Environmental Protection Agency (EPA) Administrator Scott Pruitt signed a directive ending an Obama-era legal practice that conservatives criticized as giving outside activists control of the regulatory process.
“The days of regulation through litigation are over,” Pruitt said in a statement issued Monday.
Pruitt’s order curbs the number of cases EPA settles with outside activist groups that file so-called “citizen suits.” Outside groups, especially environmentalists, file citizen suits to force a federal agency to begin the rulemaking process.
During the settlement process, environmentalists and government lawyers get to set new timetables for new regulations. States, industry groups and other third parties are largely left out of the settlement process.
Republicans and conservative legal scholars labelled the practice “sue and settle” since the Obama administration often settled with outside groups, effectively giving activists control of the environmental regulatory agenda.
Pruitt also targeted the attorneys fees paid out to outside groups suing EPA to force a rulemaking. A 2016 Daily Caller News Foundation investigation found federal agencies pay out at least $50 million in attorneys fees for “sue and settle” cases since 2009.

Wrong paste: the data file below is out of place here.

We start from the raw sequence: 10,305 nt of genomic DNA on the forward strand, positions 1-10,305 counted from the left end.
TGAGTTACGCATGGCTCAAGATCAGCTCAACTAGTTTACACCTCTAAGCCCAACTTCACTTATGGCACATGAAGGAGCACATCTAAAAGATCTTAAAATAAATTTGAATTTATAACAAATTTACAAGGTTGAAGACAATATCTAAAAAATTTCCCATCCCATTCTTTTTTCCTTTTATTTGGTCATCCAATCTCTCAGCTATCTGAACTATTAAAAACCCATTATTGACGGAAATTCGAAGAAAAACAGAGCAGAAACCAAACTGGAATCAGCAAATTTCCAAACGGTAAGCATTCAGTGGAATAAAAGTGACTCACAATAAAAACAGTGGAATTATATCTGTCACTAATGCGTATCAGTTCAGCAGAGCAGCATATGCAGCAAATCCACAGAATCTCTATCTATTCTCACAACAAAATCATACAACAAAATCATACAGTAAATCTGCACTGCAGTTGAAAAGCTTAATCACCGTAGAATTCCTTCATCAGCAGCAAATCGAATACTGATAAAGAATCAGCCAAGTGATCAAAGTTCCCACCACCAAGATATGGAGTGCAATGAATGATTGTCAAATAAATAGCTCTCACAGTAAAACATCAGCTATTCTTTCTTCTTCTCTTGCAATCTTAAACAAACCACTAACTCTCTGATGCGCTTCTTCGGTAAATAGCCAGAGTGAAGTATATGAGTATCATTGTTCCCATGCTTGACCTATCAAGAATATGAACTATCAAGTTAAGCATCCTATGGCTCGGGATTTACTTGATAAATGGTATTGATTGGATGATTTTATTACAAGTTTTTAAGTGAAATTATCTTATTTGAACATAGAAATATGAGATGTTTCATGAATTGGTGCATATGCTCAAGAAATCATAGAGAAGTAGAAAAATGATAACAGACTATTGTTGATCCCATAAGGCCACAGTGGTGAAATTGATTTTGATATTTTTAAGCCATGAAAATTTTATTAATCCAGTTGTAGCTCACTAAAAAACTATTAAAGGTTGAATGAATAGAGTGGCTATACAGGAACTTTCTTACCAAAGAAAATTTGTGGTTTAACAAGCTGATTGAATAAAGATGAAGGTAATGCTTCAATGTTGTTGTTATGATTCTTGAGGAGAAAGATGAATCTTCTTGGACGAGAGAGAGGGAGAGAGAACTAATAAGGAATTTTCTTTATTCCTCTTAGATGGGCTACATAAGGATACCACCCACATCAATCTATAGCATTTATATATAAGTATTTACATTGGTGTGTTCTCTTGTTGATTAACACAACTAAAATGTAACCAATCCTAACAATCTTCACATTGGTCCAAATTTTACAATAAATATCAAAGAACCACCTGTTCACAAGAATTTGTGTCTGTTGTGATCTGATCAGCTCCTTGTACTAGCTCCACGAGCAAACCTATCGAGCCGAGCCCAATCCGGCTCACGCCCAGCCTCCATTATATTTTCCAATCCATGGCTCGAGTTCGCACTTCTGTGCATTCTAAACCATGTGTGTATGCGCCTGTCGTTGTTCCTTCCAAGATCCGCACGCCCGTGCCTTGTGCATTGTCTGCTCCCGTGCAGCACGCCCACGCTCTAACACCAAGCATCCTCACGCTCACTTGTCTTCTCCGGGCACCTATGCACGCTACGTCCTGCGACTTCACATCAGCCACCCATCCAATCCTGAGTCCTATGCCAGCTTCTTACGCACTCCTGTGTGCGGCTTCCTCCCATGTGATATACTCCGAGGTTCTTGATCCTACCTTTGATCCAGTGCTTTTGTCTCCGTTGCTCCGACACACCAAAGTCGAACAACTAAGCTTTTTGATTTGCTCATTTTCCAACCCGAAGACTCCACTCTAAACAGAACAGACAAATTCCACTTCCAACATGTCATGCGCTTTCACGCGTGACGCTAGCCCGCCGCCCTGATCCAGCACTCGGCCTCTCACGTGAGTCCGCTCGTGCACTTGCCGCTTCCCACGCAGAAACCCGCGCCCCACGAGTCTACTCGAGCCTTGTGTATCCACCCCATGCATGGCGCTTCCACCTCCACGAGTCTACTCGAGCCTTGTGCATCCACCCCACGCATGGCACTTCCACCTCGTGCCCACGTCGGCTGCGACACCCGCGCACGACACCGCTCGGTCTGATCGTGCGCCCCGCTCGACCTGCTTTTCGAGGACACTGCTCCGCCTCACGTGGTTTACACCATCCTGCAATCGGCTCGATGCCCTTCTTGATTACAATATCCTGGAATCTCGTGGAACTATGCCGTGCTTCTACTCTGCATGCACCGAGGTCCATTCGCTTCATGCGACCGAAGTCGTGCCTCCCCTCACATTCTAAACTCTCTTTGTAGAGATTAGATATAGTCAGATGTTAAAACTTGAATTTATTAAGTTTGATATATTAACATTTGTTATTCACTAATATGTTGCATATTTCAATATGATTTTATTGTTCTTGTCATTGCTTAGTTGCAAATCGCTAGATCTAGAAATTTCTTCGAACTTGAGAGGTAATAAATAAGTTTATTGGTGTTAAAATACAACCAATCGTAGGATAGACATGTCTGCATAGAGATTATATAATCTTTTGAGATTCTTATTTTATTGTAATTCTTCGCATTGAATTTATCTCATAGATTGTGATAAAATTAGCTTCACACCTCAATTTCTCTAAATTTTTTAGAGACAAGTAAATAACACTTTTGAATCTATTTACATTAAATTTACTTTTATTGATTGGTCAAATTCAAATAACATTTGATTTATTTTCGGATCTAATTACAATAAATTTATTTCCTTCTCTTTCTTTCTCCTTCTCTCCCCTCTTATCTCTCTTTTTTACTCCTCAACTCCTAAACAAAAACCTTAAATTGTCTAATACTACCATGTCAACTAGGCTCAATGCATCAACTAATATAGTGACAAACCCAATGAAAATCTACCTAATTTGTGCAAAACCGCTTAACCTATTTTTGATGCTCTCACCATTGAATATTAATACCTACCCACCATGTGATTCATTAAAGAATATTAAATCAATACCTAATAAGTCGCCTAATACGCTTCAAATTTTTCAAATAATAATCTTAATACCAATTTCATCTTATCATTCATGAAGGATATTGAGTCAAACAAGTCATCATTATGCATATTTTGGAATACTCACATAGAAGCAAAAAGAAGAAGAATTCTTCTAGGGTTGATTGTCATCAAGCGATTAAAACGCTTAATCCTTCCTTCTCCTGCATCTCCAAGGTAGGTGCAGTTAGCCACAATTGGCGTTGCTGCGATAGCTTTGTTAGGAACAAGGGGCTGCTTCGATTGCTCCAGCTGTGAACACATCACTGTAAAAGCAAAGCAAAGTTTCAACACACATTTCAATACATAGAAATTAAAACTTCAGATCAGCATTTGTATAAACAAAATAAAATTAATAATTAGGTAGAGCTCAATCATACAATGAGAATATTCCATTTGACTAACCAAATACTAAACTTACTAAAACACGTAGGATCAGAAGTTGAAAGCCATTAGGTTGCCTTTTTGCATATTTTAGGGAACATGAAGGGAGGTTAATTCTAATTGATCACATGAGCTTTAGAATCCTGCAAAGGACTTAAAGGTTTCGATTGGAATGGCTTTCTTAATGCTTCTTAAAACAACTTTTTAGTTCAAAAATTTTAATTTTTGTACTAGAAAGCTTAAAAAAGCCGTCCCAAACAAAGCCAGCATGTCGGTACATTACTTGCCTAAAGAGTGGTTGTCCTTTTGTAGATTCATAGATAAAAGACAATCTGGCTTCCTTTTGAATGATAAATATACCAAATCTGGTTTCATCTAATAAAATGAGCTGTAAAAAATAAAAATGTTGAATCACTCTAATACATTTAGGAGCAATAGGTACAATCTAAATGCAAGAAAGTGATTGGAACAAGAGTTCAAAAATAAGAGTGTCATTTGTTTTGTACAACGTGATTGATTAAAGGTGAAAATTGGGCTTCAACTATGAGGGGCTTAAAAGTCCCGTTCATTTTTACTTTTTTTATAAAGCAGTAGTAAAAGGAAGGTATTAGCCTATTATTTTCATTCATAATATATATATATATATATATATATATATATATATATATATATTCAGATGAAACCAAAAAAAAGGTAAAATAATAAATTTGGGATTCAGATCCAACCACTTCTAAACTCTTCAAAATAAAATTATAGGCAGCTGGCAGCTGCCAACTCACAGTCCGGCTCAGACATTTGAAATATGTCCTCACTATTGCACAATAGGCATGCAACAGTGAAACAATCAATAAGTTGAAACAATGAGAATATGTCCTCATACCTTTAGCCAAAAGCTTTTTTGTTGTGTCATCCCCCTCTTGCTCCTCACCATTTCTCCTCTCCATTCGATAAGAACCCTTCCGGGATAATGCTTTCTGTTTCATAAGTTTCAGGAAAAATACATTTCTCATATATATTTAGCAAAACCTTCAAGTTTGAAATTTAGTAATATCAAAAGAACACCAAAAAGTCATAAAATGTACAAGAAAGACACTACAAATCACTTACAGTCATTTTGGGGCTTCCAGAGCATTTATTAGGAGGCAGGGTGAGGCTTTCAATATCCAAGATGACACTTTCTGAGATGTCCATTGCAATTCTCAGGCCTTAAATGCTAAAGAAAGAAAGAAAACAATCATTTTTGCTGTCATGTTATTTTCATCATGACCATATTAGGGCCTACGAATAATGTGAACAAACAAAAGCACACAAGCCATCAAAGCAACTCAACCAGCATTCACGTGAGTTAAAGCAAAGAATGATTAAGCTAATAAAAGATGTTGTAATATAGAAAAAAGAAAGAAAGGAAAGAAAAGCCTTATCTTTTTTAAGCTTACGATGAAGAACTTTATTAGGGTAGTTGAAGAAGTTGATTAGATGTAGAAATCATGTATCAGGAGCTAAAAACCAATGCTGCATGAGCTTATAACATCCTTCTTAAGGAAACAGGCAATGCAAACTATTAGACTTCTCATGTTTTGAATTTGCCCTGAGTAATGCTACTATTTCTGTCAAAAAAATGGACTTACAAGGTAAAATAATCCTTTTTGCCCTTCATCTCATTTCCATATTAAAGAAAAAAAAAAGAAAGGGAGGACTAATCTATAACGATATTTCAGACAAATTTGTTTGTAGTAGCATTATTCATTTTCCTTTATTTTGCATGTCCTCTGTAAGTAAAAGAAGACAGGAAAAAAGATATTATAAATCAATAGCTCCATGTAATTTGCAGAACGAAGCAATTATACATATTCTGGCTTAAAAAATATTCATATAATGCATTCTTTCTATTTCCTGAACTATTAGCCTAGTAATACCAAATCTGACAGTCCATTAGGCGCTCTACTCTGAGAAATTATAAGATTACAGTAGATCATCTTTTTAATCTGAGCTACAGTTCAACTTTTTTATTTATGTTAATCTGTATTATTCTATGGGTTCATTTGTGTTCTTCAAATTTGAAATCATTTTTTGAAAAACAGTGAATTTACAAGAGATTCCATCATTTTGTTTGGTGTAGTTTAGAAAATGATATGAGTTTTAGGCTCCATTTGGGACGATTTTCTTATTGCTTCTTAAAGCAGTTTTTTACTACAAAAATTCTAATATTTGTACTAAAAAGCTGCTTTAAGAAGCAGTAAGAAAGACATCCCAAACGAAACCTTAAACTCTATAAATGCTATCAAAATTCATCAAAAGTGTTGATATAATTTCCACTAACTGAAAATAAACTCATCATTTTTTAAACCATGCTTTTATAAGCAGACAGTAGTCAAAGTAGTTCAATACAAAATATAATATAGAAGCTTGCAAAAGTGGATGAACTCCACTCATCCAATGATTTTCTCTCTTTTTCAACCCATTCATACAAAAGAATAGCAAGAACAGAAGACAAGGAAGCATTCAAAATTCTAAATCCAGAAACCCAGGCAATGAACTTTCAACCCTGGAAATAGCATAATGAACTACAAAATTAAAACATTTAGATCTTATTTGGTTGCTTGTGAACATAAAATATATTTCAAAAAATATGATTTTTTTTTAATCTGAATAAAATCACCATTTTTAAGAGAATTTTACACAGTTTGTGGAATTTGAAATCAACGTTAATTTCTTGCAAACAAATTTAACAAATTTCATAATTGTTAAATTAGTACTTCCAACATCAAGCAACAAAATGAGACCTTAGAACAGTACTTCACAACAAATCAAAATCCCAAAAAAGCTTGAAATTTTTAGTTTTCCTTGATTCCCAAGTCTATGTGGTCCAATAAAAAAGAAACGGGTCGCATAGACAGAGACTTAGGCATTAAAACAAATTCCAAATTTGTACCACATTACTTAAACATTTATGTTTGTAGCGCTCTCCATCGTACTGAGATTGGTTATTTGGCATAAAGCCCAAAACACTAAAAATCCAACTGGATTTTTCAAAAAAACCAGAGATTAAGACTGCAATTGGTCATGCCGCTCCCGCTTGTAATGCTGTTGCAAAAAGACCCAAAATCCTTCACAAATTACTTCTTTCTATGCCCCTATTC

A 2013 study by the U.S. Chamber of Commerce identified at least 71 lawsuits between 2009 and 2012 as “sue-and-settle” cases, and these resulted in more than 100 new regulations — many of which cost more than $100 million a year.
The Obama administration’s Clean Power Plan, for example, is the result of a “sue and settle” lawsuit. EPA began the process of repealing that regulation last week.
“We will no longer go behind closed doors and use consent decrees and settlement agreements to resolve lawsuits filed against the Agency by special interest groups where doing so would circumvent the regulatory process set forth by Congress,” Pruitt said.
Pruitt’s policy requires EPA to publish all citizen suits and settlements online for the public to see. EPA will also be limited in what kinds of settlements it can make with activists, and officials must reach out to states and other third parties.
Environmentalists weren’t very happy with Pruitt’s directive.
Federal environmental laws give individuals and groups the ability to sue agencies that don’t issue a regulation by a statutory deadline. Groups that sue can also get their attorneys fees reimbursed.
EPA is just one of the many federal agencies activists sue every year to force new regulations. The U.S. Fish and Wildlife Service is the focus of many lawsuits, demanding the agency issue ruling on whether or not certain species are endangered.
Federal agencies paid out $30 million to attorneys for 237 citizen suits under the Endangered Species Act, a 2016 DCNF investigation found.
This article originally appeared in The Daily Caller